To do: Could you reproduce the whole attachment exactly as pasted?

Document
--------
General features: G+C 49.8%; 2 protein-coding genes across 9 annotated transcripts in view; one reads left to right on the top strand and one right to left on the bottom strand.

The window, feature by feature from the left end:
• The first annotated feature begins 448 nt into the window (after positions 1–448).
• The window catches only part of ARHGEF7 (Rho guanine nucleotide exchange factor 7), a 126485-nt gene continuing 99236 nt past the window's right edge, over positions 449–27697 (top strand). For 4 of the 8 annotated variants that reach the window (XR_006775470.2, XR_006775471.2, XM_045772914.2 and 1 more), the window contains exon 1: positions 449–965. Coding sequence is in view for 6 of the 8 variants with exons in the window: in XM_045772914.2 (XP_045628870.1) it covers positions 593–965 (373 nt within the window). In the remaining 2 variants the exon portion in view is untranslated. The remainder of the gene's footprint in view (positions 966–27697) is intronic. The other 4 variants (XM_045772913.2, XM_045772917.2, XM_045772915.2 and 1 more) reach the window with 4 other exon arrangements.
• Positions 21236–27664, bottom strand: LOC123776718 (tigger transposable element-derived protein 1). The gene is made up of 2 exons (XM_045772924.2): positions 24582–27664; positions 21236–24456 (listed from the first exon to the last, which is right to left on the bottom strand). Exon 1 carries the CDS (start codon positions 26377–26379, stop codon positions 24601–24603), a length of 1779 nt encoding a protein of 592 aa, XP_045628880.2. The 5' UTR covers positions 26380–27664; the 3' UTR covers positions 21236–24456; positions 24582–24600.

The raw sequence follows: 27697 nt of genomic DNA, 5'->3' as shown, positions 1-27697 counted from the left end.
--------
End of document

General features: G+C 49.8%; 2 protein-coding genes across 9 annotated transcripts in view; one reads left to right on the top strand and one right to left on the bottom strand.

The window, feature by feature from the left end:
• The first annotated feature begins 448 nt into the window (after positions 1–448).
• The window catches only part of ARHGEF7 (Rho guanine nucleotide exchange factor 7), a 126485-nt gene continuing 99236 nt past the window's right edge, over positions 449–27697 (top strand). For 4 of the 8 annotated variants that reach the window (XR_006775470.2, XR_006775471.2, XM_045772914.2 and 1 more), the window contains exon 1: positions 449–965. Coding sequence is in view for 6 of the 8 variants with exons in the window: in XM_045772914.2 (XP_045628870.1) it covers positions 593–965 (373 nt within the window). In the remaining 2 variants the exon portion in view is untranslated. The remainder of the gene's footprint in view (positions 966–27697) is intronic. The other 4 variants (XM_045772913.2, XM_045772917.2, XM_045772915.2 and 1 more) reach the window with 4 other exon arrangements.
• Positions 21236–27664, bottom strand: LOC123776718 (tigger transposable element-derived protein 1). The gene is made up of 2 exons (XM_045772924.2): positions 24582–27664; positions 21236–24456 (listed from the first exon to the last, which is right to left on the bottom strand). Exon 1 carries the CDS (start codon positions 26377–26379, stop codon positions 24601–24603), a length of 1779 nt encoding a protein of 592 aa, XP_045628880.2. The 5' UTR covers positions 26380–27664; the 3' UTR covers positions 21236–24456; positions 24582–24600.

The raw sequence follows: 27697 nt of genomic DNA, 5'->3' as shown, positions 1-27697 counted from the left end.